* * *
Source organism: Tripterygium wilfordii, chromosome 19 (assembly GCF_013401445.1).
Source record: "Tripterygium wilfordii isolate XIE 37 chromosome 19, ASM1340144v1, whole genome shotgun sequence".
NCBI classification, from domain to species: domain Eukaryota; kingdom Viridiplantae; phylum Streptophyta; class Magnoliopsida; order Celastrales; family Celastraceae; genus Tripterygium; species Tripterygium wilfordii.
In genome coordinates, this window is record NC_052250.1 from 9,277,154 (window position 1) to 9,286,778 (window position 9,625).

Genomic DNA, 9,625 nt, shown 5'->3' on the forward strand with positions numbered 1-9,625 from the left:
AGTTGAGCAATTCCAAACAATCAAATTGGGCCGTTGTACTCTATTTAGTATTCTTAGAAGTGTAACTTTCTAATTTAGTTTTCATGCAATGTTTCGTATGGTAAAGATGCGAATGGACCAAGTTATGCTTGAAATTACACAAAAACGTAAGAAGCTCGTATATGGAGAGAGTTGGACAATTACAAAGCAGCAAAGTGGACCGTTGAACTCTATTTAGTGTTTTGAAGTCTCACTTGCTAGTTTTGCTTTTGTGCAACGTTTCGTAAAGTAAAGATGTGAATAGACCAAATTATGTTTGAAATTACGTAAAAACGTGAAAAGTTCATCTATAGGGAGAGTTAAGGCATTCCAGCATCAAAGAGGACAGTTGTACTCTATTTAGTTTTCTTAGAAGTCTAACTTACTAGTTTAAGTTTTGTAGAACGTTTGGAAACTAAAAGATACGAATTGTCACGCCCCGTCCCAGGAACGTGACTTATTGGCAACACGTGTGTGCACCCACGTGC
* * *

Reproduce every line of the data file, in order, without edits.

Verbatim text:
Source organism: Tripterygium wilfordii, chromosome 19 (assembly GCF_013401445.1).
Source record: "Tripterygium wilfordii isolate XIE 37 chromosome 19, ASM1340144v1, whole genome shotgun sequence".
NCBI classification, from domain to species: domain Eukaryota; kingdom Viridiplantae; phylum Streptophyta; class Magnoliopsida; order Celastrales; family Celastraceae; genus Tripterygium; species Tripterygium wilfordii.
In genome coordinates, this window is record NC_052250.1 from 9,277,154 (window position 1) to 9,286,778 (window position 9,625).

Genomic DNA, 9,625 nt, shown 5'->3' on the forward strand with positions numbered 1-9,625 from the left:
AGTTGAGCAATTCCAAACAATCAAATTGGGCCGTTGTACTCTATTTAGTATTCTTAGAAGTGTAACTTTCTAATTTAGTTTTCATGCAATGTTTCGTATGGTAAAGATGCGAATGGACCAAGTTATGCTTGAAATTACACAAAAACGTAAGAAGCTCGTATATGGAGAGAGTTGGACAATTACAAAGCAGCAAAGTGGACCGTTGAACTCTATTTAGTGTTTTGAAGTCTCACTTGCTAGTTTTGCTTTTGTGCAACGTTTCGTAAAGTAAAGATGTGAATAGACCAAATTATGTTTGAAATTACGTAAAAACGTGAAAAGTTCATCTATAGGGAGAGTTAAGGCATTCCAGCATCAAAGAGGACAGTTGTACTCTATTTAGTTTTCTTAGAAGTCTAACTTACTAGTTTAAGTTTTGTAGAACGTTTGGAAACTAAAAGATACGAATTGTCACGCCCCGTCCCAGGAACGTGACTTATTGGCAACACGTGTGTGCACCCACGTGC